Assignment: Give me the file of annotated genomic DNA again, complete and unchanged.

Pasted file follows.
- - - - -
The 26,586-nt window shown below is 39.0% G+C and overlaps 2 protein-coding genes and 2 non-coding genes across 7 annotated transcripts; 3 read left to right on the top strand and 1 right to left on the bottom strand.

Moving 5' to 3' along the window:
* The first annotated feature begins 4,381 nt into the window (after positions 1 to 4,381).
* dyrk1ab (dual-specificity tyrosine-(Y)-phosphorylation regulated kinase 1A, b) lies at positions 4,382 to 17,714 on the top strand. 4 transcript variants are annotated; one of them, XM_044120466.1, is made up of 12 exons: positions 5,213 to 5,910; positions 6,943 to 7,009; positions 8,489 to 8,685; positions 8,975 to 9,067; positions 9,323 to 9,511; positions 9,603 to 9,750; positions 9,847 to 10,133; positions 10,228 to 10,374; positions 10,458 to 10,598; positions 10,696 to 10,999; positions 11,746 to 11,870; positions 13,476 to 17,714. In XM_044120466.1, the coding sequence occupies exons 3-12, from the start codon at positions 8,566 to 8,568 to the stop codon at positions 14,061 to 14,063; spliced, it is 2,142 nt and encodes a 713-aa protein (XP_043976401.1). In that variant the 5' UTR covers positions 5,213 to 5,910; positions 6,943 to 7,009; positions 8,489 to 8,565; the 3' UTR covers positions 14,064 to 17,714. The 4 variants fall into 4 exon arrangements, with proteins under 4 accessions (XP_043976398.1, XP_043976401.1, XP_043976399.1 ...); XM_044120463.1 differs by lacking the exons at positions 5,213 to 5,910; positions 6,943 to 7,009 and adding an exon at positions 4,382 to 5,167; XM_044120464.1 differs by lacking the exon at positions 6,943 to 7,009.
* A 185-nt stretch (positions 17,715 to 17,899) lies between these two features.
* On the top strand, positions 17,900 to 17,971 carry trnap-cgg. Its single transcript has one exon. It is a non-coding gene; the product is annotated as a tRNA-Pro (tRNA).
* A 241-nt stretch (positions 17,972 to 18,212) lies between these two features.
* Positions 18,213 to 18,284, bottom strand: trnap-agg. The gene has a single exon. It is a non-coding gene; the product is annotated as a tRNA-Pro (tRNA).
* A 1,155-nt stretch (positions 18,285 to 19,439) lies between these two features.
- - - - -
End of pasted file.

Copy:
The 26,586-nt window shown below is 39.0% G+C and overlaps 2 protein-coding genes and 2 non-coding genes across 7 annotated transcripts; 3 read left to right on the top strand and 1 right to left on the bottom strand.

Moving 5' to 3' along the window:
* The first annotated feature begins 4,381 nt into the window (after positions 1 to 4,381).
* dyrk1ab (dual-specificity tyrosine-(Y)-phosphorylation regulated kinase 1A, b) lies at positions 4,382 to 17,714 on the top strand. 4 transcript variants are annotated; one of them, XM_044120466.1, is made up of 12 exons: positions 5,213 to 5,910; positions 6,943 to 7,009; positions 8,489 to 8,685; positions 8,975 to 9,067; positions 9,323 to 9,511; positions 9,603 to 9,750; positions 9,847 to 10,133; positions 10,228 to 10,374; positions 10,458 to 10,598; positions 10,696 to 10,999; positions 11,746 to 11,870; positions 13,476 to 17,714. In XM_044120466.1, the coding sequence occupies exons 3-12, from the start codon at positions 8,566 to 8,568 to the stop codon at positions 14,061 to 14,063; spliced, it is 2,142 nt and encodes a 713-aa protein (XP_043976401.1). In that variant the 5' UTR covers positions 5,213 to 5,910; positions 6,943 to 7,009; positions 8,489 to 8,565; the 3' UTR covers positions 14,064 to 17,714. The 4 variants fall into 4 exon arrangements, with proteins under 4 accessions (XP_043976398.1, XP_043976401.1, XP_043976399.1 ...); XM_044120463.1 differs by lacking the exons at positions 5,213 to 5,910; positions 6,943 to 7,009 and adding an exon at positions 4,382 to 5,167; XM_044120464.1 differs by lacking the exon at positions 6,943 to 7,009.
* A 185-nt stretch (positions 17,715 to 17,899) lies between these two features.
* On the top strand, positions 17,900 to 17,971 carry trnap-cgg. Its single transcript has one exon. It is a non-coding gene; the product is annotated as a tRNA-Pro (tRNA).
* A 241-nt stretch (positions 17,972 to 18,212) lies between these two features.
* Positions 18,213 to 18,284, bottom strand: trnap-agg. The gene has a single exon. It is a non-coding gene; the product is annotated as a tRNA-Pro (tRNA).
* A 1,155-nt stretch (positions 18,285 to 19,439) lies between these two features.